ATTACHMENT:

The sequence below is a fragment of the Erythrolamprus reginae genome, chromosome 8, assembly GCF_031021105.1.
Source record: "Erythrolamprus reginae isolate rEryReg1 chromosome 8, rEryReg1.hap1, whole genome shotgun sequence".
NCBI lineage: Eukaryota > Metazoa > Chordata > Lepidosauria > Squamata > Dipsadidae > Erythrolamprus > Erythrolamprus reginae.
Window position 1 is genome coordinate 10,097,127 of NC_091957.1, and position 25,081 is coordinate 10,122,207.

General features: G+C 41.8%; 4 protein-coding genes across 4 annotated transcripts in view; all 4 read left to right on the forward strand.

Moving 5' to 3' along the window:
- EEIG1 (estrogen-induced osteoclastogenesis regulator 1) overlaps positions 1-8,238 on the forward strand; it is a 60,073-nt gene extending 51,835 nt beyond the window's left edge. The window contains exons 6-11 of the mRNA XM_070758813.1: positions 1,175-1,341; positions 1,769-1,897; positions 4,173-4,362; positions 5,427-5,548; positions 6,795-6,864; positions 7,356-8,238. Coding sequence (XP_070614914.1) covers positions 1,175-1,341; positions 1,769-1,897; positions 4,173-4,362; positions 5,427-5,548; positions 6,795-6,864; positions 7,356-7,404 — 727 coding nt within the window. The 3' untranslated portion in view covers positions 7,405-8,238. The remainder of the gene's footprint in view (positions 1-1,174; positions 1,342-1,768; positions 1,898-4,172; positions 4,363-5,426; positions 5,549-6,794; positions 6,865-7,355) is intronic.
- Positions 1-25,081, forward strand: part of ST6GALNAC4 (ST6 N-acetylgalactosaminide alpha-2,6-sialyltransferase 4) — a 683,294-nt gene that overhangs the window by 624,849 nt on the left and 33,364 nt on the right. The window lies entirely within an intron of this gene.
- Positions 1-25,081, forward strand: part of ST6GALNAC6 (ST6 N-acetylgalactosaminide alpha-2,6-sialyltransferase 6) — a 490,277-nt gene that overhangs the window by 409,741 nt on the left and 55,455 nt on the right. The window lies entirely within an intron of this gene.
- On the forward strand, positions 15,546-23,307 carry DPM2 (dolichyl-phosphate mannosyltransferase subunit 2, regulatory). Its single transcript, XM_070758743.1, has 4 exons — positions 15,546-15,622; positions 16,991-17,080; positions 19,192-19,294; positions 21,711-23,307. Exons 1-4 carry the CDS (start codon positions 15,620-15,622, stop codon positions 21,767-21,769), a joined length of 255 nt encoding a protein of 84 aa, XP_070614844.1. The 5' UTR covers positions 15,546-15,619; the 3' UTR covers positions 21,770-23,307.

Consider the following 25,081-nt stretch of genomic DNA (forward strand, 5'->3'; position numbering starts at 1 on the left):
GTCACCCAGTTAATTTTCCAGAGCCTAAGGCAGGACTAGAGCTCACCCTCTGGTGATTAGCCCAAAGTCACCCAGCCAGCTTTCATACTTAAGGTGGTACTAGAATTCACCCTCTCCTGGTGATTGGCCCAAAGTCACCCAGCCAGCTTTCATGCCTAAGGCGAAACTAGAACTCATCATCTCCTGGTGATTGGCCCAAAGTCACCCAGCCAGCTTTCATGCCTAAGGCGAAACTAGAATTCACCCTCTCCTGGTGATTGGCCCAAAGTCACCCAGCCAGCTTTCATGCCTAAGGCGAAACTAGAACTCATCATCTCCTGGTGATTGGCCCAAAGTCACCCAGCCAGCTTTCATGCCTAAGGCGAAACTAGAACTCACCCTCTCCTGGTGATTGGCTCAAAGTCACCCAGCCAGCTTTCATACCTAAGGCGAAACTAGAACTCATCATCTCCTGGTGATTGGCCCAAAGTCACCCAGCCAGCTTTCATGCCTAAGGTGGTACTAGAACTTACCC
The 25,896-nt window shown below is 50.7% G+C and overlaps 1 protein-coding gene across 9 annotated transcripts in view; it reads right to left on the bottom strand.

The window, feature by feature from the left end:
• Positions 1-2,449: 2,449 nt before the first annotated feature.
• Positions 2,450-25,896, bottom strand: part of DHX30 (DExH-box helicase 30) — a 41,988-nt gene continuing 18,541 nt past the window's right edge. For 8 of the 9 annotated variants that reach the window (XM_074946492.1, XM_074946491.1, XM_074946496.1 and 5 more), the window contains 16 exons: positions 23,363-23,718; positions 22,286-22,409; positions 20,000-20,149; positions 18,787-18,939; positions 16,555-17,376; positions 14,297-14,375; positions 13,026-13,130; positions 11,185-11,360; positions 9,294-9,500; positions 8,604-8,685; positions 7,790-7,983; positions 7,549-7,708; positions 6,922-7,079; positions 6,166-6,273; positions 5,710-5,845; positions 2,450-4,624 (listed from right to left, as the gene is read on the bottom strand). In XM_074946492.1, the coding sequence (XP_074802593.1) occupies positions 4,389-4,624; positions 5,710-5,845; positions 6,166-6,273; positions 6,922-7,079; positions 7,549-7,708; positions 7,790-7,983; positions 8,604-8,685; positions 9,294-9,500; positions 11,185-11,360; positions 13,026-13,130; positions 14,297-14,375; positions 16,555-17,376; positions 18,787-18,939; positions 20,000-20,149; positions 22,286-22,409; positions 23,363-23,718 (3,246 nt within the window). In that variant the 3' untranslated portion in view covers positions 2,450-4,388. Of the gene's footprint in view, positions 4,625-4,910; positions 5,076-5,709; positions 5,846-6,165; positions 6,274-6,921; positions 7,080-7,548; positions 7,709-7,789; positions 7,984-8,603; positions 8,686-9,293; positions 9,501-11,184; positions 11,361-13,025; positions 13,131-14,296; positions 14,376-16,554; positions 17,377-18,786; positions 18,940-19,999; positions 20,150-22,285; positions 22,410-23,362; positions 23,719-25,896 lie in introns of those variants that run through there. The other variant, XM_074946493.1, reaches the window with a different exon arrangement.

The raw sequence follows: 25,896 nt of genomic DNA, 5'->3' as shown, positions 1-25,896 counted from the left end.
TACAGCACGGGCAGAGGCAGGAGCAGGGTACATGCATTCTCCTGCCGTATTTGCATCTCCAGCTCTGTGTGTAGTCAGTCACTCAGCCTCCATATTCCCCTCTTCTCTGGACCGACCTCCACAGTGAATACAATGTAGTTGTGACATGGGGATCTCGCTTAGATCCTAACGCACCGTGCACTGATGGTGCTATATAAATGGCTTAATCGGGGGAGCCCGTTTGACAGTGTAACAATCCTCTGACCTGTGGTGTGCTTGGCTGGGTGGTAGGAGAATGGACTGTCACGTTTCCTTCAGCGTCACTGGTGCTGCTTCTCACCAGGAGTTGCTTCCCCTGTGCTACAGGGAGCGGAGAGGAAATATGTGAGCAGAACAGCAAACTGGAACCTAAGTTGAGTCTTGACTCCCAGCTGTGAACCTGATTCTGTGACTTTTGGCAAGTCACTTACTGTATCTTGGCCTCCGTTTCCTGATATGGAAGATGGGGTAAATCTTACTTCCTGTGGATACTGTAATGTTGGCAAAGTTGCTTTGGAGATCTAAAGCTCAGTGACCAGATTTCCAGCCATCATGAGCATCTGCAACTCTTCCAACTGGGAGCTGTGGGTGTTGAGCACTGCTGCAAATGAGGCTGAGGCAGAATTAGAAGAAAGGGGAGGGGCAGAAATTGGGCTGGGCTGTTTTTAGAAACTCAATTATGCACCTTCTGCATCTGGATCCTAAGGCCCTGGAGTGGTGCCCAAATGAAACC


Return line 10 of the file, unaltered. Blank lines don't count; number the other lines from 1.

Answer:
- On the forward strand, positions 15,546-23,307 carry DPM2 (dolichyl-phosphate mannosyltransferase subunit 2, regulatory). Its single transcript, XM_070758743.1, has 4 exons — positions 15,546-15,622; positions 16,991-17,080; positions 19,192-19,294; positions 21,711-23,307. Exons 1-4 carry the CDS (start codon positions 15,620-15,622, stop codon positions 21,767-21,769), a joined length of 255 nt encoding a protein of 84 aa, XP_070614844.1. The 5' UTR covers positions 15,546-15,619; the 3' UTR covers positions 21,770-23,307.